posted by the christopher hundreds at 8:52 AM on January 16, 2008

Nthing get a lawyer, and do what the lawyer says.
posted by BobbyDigital at 8:57 AM on January 16, 2008

I'm going to suggest a slightly different course, if it turns out to be appropriate to you -- is this money really important to you? Did your father have specific things he'd want the money to go to? Do you have a good relationship with your sister? Does she need the money badly? Do you not need the money?

Look -- your dad just died. Both you and she are going through the mourning process. Often, when a family member dies, the ensuing fight over money and property between the surviving family members is A) horribly destructive and B) not at all about the money, but about the negative feelings between the family members. If you can bare to keep things from becoming adversarial, then you should. I'd advise AGAINST getting a lawyer if you can. There are three things that are important here -- your dealing with the loss of your father, her dealing with the loss of her father, and the money. The money is SO FAR DOWN the list of importance, it ain't even funny.

Don't let the money get in the way of family and the death of your dad. If you can, let it go. It's probably not important. I'm completely aware this isn't the ONLY way to deal with the situation, but it's the course I'd probably take. Alternatively, talk to your sister directly and kindly and discuss what's going on with your father's estate. Only as a very very last resort would I get a lawyer.
posted by incessant at 9:16 AM on January 16, 2008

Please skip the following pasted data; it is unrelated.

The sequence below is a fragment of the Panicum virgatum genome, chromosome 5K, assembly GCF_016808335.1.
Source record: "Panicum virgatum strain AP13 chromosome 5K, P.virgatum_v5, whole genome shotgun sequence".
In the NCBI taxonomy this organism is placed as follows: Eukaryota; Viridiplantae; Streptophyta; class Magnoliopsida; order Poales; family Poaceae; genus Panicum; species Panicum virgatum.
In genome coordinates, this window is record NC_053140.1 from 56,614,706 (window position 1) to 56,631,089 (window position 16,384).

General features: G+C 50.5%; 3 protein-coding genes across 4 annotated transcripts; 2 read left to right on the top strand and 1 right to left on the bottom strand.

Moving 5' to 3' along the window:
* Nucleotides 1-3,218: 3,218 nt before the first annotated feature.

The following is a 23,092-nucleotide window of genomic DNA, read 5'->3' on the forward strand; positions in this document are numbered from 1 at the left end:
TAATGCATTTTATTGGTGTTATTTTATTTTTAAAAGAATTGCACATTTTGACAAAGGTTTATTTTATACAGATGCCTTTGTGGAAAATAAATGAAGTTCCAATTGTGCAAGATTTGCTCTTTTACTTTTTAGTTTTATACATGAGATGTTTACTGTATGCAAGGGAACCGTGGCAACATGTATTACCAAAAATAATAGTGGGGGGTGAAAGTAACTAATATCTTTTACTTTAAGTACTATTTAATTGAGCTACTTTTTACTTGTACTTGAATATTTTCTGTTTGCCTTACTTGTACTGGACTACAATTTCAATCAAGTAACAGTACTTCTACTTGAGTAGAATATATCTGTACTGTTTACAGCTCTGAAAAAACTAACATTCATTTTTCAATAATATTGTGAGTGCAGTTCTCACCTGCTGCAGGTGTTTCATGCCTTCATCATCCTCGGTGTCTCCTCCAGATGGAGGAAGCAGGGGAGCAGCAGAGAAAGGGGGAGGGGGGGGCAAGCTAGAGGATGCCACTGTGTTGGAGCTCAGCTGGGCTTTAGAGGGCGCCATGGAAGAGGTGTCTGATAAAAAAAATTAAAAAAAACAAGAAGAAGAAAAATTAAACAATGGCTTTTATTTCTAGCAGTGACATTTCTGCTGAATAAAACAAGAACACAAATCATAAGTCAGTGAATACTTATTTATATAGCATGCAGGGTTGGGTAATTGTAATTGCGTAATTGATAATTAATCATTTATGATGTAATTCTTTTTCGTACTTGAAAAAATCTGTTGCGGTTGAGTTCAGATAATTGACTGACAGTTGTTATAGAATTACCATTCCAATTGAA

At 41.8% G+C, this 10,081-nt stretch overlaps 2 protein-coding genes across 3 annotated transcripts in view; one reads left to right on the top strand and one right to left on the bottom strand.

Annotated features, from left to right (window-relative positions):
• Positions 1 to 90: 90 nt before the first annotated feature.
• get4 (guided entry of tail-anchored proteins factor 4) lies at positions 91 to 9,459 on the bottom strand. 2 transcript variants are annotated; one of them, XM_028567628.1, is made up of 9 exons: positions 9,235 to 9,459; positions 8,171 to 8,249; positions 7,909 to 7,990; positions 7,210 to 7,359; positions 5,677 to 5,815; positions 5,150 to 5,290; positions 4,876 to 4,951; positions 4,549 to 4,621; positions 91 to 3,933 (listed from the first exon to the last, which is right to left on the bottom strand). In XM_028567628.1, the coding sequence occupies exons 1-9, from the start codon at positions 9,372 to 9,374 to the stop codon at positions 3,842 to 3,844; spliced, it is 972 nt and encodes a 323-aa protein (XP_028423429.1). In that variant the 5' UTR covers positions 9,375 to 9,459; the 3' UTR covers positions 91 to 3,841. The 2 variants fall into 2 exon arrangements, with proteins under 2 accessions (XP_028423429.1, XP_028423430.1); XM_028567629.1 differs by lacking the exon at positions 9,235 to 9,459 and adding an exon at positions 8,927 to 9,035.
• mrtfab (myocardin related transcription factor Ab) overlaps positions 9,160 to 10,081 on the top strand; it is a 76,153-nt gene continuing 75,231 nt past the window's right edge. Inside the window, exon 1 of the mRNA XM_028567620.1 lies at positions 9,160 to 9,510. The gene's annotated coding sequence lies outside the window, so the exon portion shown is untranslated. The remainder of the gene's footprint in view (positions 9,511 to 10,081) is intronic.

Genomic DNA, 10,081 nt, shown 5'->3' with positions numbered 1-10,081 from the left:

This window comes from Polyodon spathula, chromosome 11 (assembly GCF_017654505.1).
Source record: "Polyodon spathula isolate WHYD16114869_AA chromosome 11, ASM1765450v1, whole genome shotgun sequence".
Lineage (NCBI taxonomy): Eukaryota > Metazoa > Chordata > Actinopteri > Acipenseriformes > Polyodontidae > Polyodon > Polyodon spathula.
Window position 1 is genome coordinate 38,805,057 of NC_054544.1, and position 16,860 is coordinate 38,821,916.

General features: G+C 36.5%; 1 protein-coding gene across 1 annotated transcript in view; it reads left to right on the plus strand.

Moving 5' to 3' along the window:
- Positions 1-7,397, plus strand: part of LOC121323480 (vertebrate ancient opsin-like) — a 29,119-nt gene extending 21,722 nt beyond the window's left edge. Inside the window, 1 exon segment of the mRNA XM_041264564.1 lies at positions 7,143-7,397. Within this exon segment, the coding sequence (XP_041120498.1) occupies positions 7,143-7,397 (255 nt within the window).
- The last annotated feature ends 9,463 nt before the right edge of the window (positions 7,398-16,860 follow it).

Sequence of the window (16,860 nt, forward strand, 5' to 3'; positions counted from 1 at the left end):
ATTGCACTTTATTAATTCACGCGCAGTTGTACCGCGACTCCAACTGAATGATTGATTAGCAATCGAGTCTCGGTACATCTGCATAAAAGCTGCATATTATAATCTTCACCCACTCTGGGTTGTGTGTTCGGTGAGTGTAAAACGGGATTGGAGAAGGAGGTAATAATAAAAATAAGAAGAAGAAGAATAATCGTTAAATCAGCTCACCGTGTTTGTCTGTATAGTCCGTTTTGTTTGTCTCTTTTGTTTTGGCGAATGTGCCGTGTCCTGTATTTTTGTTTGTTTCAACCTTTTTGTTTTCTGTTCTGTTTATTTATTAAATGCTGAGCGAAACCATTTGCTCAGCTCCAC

I think you're going to be hard-pressed to retain an attorney without some kind of fee upfront. It's not a bad idea to have one on hand for the probate itself. But before you take an adversarial stance with your sister on any kind of legal footing, talk to her nicely and ask her to stop. Maybe you've done that already or maybe you don't have that kind of relationship, and then getting a lawyer right away is the thing to do.

If not, though, talk to her first (gently!) and see if you can get her to just hold up until you and she can visit an attorney and find out how things are supposed to be done in your state. That'd probably be the quickest way to handle things. If that doesn't work, go see an attorney right away. It's unlikely that any legal options you could pursue would be something you could do effectively, under time pressure, without an attorney.

Only as a very very last resort would I get a lawyer.

I'm not sure if incessant meant this quite the way it sounds. You (individually or both you and your sister together) can get a lawyer without being adversarial. It seems pretty clear that neither you nor your sister have a firm grasp on what exactly you should or shouldn't be doing, and there are more potential trouble spots waiting for you if it continues. Get somebody to tell you what's what, whether that be information from the probate court or any attorney.
posted by averyoldworld at 9:22 AM on January 16, 2008

Yes, averyoldworld, thank you for clarifying what I meant. Both the asker and the sister would benefit greatly from seeing a lawyer together.
posted by incessant at 9:45 AM on January 16, 2008

i need probate law advice...

take another look at your first sentence. which do you think is more reliable, an experienced probate lawyer in your jurisdiction, or the askme oracles? i practiced law for 15 years and i'm not even qualified to advise you specifically.
posted by bruce at 11:54 AM on January 16, 2008

First off, I'm sorry for your loss and the familial drama going on in your life right now.

Others have said nearly everything I would say. But to follow-up on the suggestion for a lawyer, I would suggest that you should go into the lawyer with a better understanding of the issues at hand. I have always been happy with NoLo Press's law books. The specific one for this situation would be The Executor's Guide: Settling a Loved One's Estate or Trust. It should help you make better use of the lawyer's expensive time.

Good luck.
posted by fief at 12:31 PM on January 16, 2008